Salmon roe is called “sujiko” in chunks, and it becomes “ikura” when the ovaries are loosened. Ikura tends to spill out easily when it’s simply topped on rice; therefore it is commonly made into Gunkanmaki, an oval-shaped sushi wrapped around with a strip of seaweed to keep loose ingredient inside. It is very popular in Japan and often wins a higher position in popularity votes of sushi toppings.
1. Season and area of production
Hokkaido is the largest producer of ikura followed by Sanriku area. The peak season is the early autumn when salmons come back to rivers from seas to lay their roe. Frozen roe is available all through the year.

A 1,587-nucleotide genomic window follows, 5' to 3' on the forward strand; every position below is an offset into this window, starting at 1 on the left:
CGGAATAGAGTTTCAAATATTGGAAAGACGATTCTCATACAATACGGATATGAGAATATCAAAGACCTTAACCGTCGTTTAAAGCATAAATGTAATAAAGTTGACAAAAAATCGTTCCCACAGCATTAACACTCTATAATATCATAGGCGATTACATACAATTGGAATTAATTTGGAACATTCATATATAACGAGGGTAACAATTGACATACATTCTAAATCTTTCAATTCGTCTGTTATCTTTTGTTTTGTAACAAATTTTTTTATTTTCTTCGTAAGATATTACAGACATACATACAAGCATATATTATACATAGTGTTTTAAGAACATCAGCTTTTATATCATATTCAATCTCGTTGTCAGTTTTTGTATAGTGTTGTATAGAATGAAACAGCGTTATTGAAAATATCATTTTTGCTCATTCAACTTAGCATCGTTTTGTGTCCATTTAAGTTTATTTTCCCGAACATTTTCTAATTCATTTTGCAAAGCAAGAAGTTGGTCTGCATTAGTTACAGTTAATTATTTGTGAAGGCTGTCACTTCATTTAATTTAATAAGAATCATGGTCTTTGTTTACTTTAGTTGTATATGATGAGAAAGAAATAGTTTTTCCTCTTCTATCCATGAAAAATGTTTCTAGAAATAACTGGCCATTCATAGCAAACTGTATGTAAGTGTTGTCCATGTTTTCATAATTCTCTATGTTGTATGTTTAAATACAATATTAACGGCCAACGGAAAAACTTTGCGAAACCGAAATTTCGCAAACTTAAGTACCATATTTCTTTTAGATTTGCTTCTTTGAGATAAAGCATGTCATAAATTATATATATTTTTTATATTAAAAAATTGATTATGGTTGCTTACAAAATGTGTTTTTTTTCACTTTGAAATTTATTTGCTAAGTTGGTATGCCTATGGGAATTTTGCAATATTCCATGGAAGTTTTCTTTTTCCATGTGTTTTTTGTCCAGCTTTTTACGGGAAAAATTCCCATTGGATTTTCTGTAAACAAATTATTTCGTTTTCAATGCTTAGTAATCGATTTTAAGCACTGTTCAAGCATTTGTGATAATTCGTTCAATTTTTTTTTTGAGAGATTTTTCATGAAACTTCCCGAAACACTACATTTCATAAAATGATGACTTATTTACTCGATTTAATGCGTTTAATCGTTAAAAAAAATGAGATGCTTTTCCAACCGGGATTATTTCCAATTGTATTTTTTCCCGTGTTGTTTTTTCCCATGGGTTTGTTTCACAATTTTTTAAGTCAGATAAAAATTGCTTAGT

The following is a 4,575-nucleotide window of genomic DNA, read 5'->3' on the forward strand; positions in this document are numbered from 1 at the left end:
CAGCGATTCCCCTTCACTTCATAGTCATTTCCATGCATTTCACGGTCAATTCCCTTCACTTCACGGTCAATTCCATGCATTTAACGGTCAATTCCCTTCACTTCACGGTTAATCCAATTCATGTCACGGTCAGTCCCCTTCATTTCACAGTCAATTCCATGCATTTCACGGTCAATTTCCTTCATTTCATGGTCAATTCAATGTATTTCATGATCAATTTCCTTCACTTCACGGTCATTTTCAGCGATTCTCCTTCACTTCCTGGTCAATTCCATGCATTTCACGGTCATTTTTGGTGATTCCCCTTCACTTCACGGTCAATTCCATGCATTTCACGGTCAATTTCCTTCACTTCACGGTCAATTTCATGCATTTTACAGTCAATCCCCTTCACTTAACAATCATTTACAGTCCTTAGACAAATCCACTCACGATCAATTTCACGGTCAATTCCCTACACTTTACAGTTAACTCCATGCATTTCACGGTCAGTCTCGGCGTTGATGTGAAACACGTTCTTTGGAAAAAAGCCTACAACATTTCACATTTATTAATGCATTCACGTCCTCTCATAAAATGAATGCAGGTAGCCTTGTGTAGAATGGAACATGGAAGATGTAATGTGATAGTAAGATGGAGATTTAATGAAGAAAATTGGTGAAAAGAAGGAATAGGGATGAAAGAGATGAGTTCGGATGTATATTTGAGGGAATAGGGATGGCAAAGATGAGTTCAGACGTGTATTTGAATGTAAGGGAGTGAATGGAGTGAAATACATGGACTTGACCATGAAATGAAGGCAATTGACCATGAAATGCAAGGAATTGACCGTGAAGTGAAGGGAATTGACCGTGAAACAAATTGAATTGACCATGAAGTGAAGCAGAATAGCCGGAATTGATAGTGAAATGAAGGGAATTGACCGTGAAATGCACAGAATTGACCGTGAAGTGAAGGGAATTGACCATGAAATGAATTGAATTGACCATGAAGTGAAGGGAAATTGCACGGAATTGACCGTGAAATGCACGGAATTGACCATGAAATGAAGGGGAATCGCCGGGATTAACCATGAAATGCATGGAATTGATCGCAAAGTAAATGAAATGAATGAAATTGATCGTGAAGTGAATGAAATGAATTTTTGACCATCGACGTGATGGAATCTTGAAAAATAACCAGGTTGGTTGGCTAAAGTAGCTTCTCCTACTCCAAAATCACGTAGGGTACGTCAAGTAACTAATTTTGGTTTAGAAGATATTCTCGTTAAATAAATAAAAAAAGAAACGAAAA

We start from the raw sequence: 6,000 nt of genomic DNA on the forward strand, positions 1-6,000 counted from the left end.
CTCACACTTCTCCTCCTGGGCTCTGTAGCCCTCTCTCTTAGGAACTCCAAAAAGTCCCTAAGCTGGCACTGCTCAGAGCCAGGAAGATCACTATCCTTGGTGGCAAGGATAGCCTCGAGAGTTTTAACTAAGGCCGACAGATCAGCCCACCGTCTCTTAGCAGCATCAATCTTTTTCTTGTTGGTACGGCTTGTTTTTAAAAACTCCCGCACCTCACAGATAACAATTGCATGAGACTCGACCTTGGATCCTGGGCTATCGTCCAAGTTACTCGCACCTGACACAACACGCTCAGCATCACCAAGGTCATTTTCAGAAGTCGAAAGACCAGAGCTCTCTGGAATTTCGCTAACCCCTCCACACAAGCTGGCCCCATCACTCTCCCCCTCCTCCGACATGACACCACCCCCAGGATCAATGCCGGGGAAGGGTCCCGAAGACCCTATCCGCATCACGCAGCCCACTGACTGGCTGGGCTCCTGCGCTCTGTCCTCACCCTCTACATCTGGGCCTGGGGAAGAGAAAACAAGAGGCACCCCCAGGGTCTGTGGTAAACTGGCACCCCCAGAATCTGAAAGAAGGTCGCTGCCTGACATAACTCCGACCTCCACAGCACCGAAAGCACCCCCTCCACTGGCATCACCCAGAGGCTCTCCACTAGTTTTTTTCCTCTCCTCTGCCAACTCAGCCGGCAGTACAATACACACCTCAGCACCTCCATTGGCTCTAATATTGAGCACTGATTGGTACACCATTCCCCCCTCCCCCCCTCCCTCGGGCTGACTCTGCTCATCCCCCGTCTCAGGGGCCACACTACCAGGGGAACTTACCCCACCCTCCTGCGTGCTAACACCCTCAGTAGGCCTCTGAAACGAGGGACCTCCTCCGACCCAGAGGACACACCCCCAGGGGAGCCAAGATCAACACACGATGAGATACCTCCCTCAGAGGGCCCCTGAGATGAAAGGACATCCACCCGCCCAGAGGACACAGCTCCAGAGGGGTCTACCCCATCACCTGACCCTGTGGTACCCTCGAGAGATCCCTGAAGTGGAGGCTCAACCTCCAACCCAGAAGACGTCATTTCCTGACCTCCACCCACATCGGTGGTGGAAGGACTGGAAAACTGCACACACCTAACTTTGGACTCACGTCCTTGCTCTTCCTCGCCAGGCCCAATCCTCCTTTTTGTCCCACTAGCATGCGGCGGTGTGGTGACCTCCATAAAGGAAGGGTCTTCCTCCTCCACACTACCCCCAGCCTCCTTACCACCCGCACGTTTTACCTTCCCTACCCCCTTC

2. Savory and appetizing ikura as sushi neta
When marinated with salt or soy sauce, ikura has a bright red color and a rich flavor, and it melts in your mouth as you chew it. It is so unique and delectable when ikura’s popping texture is combined with sour-sweet sushi rice – nothing can compare to it. A slice of cucumber gives a nice little freshness to the rich taste of ikura.
3. Other ways to enjoy ikura
We can enjoy ikura in Kaisendon (rice bowl with various kinds of sashimis) and Ikuradon (rice bowl topped with plenty of ikura). It is also commonly used as an ingredient for appetizer and pasta dishes.